When a registration deadline passed in June, the Dominican Republic (DR) promised to deport those who failed to meet the requirements. DR faced an international outcry from human rights advocates and other Caribbean nations, but so far, no significant response from the US government. Since June, DR has maintained that international media and human rights groups are misrepresenting what’s really going on. The article below provides evidence that DR may be doing the misleading. DR apparently hired a lobbying firm, Steptoe & Johnson, to help stem the negative reactions to their inhumane policies. Steptoe & Johnson was asked to place opinion pieces in mainstream US media and meet with members of the foreign affairs committee, among other duties. Perhaps that has something to do with the US government’s delayed public response to the crisis?
Part of the article is below. Click HERE for the full text.
Dominican Republic Spending Big Bucks on DC Lobbyist to Pushback on Criticism of Migration Policy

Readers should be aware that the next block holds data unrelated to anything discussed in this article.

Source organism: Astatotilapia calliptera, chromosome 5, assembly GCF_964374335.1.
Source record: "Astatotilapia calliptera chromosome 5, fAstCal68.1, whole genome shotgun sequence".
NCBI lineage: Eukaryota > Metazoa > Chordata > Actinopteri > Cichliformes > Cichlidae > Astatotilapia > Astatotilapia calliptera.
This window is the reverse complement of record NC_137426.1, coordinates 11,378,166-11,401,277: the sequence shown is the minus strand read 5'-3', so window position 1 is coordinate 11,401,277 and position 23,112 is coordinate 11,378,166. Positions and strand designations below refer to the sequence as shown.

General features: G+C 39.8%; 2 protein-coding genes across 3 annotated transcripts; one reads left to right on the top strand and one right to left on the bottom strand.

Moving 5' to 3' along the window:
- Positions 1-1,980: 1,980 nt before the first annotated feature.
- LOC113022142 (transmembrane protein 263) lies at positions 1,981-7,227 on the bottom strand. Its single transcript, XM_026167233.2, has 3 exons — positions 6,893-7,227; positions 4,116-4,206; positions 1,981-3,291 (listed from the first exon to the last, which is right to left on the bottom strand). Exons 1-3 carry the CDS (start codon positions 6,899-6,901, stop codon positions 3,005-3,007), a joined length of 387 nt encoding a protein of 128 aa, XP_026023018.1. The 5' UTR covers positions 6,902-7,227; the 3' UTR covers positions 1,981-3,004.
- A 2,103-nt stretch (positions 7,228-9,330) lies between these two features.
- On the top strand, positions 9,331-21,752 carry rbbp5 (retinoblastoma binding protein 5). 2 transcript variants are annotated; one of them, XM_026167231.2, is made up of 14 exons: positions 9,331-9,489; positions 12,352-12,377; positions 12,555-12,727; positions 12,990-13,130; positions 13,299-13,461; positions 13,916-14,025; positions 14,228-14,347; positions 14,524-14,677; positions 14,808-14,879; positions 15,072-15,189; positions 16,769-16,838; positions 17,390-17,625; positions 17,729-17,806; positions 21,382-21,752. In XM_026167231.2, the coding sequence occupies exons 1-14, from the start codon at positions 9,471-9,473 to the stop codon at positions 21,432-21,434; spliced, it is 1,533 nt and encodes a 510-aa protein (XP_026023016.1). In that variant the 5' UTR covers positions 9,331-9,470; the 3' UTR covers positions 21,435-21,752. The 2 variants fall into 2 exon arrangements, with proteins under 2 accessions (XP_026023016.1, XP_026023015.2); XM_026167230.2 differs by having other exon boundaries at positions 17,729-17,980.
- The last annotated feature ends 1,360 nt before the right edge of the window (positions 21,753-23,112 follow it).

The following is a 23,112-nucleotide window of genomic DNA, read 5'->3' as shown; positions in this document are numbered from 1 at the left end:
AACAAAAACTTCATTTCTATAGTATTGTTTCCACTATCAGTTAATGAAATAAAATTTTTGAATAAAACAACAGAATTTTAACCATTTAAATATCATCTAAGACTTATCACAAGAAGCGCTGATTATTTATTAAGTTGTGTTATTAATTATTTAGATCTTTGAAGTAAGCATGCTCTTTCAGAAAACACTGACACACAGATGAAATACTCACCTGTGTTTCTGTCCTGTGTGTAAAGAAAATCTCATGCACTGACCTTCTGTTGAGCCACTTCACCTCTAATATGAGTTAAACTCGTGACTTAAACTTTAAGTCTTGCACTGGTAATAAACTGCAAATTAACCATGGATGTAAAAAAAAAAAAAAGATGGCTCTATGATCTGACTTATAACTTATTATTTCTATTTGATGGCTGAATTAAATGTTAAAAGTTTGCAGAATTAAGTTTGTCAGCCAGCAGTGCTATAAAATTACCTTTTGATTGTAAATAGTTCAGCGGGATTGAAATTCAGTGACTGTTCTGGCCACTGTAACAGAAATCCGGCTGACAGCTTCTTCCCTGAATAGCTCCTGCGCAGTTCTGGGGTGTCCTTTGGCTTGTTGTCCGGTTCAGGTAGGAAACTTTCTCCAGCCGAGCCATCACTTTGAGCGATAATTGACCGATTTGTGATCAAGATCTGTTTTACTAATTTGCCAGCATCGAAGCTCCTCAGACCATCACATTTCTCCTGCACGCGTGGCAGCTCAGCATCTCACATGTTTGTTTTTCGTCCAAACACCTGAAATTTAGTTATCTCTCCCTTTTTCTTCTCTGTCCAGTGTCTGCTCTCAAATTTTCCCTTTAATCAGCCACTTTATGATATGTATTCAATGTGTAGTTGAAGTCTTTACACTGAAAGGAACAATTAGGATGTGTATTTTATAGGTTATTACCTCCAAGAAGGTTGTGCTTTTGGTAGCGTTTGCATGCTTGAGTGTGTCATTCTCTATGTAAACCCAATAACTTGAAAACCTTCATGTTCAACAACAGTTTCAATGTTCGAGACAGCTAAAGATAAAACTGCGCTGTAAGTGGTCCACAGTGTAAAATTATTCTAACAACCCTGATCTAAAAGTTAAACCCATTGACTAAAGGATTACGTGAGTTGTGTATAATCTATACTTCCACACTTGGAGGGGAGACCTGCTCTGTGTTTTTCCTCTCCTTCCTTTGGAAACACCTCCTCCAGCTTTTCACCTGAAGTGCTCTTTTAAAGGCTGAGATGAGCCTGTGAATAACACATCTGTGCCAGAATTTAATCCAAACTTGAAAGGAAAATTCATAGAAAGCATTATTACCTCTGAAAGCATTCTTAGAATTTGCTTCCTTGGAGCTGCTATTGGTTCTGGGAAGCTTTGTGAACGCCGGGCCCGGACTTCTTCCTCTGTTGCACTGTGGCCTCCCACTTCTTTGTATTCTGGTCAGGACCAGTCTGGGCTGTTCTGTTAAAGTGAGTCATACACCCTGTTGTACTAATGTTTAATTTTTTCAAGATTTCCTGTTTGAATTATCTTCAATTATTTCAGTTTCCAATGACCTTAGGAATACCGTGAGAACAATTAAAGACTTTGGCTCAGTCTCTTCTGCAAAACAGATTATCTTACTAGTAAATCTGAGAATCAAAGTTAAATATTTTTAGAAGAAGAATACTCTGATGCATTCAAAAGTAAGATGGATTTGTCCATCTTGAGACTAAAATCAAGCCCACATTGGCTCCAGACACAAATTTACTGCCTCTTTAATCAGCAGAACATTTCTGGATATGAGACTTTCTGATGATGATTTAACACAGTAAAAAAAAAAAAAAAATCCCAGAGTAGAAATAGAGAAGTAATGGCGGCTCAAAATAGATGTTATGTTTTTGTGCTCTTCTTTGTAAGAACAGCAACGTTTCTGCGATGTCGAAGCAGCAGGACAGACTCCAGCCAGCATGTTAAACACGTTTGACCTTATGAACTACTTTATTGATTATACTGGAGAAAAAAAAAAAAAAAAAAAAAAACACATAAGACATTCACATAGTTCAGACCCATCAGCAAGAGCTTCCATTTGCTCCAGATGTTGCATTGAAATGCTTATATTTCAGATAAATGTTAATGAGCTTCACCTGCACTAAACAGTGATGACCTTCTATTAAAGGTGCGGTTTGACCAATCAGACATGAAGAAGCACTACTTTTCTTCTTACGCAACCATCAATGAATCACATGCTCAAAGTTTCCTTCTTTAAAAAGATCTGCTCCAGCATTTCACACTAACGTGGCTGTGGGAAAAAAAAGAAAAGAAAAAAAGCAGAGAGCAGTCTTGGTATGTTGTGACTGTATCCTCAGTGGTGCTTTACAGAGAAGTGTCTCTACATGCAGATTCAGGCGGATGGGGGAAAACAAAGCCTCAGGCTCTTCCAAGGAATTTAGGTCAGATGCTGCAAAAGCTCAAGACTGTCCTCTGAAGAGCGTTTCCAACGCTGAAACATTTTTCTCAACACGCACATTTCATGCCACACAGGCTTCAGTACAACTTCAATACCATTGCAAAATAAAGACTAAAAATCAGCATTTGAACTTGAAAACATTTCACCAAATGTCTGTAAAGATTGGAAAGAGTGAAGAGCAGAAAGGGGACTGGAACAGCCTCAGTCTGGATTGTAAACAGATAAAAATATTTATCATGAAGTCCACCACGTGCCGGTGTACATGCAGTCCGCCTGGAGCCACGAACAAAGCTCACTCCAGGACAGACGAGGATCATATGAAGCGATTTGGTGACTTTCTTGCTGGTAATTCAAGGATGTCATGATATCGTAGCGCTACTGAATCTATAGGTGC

Haiti: Relief and Reconstruction Watch, Center for Economic and Policy Research
July 10, 2015
In September 2013 the Dominican Republic’s Constitutional Court ruled that those born to undocumented foreigners would not be able to maintain citizenship, mainly impacting Dominicans of Haitian descent. The deadline to formalize one’s legal status passed in June, with many thousands left unable to do so because of a lack of documentation. Already nearly 40,000 have “voluntarily” self-deported to Haiti, fearing a looming crackdown in the country many of them have never left. At a meeting of the Organization of American States (OAS) Wednesday, Haitian foreign minister Lener Renauld accused the Dominicans of leaving Haitians at the border “like dogs.”
But just three months after the court’s ruling, before the world’s attention turned to the island of Hispaniola and the humanitarian crisis on the border, the Dominican Republic hired a D.C.-based lobbying firm to assist with “consolidating and strengthening the image of the Dominican State in the eyes of the [sic] international public opinion,” according to documents filed as part of the Foreign Agents Registration Act.
The documents show that the Dominican Republic paid the lobbying firm Steptoe & Johnson over $820,000 between January and August of 2014. The relationship appears to be ongoing however, and it is likely that those costs have only increased with the spotlight now firmly on the Dominican Republic and the firm bringing in hourly rates of around $1,000.
Click HERE for the full text.